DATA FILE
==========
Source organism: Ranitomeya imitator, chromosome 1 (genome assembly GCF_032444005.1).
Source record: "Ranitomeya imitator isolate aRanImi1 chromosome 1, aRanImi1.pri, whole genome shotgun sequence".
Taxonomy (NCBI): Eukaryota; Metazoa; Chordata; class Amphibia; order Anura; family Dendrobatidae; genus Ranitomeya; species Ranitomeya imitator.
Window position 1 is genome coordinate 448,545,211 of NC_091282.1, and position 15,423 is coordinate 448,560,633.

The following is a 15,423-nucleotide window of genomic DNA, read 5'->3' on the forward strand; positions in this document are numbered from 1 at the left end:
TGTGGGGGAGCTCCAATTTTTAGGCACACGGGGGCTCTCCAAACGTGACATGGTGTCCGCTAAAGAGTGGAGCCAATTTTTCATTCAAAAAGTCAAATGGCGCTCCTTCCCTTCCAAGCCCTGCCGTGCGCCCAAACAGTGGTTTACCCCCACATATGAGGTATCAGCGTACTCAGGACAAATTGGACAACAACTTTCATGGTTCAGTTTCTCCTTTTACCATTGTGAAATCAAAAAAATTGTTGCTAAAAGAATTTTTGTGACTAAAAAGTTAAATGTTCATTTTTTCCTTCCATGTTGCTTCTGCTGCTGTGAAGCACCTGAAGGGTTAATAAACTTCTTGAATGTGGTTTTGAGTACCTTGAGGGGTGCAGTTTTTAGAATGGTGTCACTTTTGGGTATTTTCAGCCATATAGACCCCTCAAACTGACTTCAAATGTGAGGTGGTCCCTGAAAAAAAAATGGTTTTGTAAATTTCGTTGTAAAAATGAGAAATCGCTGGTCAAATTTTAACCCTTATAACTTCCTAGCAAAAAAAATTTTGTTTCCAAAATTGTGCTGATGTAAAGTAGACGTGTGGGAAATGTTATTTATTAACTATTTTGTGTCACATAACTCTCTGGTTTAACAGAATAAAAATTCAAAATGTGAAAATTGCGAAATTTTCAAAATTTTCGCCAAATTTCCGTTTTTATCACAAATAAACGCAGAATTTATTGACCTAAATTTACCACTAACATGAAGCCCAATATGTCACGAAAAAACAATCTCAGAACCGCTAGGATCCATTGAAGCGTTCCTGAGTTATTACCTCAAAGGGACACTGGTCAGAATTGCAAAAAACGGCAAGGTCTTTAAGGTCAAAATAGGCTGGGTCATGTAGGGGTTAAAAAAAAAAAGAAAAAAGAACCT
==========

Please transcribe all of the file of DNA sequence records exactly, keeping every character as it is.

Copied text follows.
Source organism: Ranitomeya imitator, chromosome 1 (genome assembly GCF_032444005.1).
Source record: "Ranitomeya imitator isolate aRanImi1 chromosome 1, aRanImi1.pri, whole genome shotgun sequence".
Taxonomy (NCBI): Eukaryota; Metazoa; Chordata; class Amphibia; order Anura; family Dendrobatidae; genus Ranitomeya; species Ranitomeya imitator.
Window position 1 is genome coordinate 448,545,211 of NC_091282.1, and position 15,423 is coordinate 448,560,633.

The following is a 15,423-nucleotide window of genomic DNA, read 5'->3' on the forward strand; positions in this document are numbered from 1 at the left end:
TGTGGGGGAGCTCCAATTTTTAGGCACACGGGGGCTCTCCAAACGTGACATGGTGTCCGCTAAAGAGTGGAGCCAATTTTTCATTCAAAAAGTCAAATGGCGCTCCTTCCCTTCCAAGCCCTGCCGTGCGCCCAAACAGTGGTTTACCCCCACATATGAGGTATCAGCGTACTCAGGACAAATTGGACAACAACTTTCATGGTTCAGTTTCTCCTTTTACCATTGTGAAATCAAAAAAATTGTTGCTAAAAGAATTTTTGTGACTAAAAAGTTAAATGTTCATTTTTTCCTTCCATGTTGCTTCTGCTGCTGTGAAGCACCTGAAGGGTTAATAAACTTCTTGAATGTGGTTTTGAGTACCTTGAGGGGTGCAGTTTTTAGAATGGTGTCACTTTTGGGTATTTTCAGCCATATAGACCCCTCAAACTGACTTCAAATGTGAGGTGGTCCCTGAAAAAAAAATGGTTTTGTAAATTTCGTTGTAAAAATGAGAAATCGCTGGTCAAATTTTAACCCTTATAACTTCCTAGCAAAAAAAATTTTGTTTCCAAAATTGTGCTGATGTAAAGTAGACGTGTGGGAAATGTTATTTATTAACTATTTTGTGTCACATAACTCTCTGGTTTAACAGAATAAAAATTCAAAATGTGAAAATTGCGAAATTTTCAAAATTTTCGCCAAATTTCCGTTTTTATCACAAATAAACGCAGAATTTATTGACCTAAATTTACCACTAACATGAAGCCCAATATGTCACGAAAAAACAATCTCAGAACCGCTAGGATCCATTGAAGCGTTCCTGAGTTATTACCTCAAAGGGACACTGGTCAGAATTGCAAAAAACGGCAAGGTCTTTAAGGTCAAAATAGGCTGGGTCATGTAGGGGTTAAAAAAAAAAAGAAAAAAGAACCT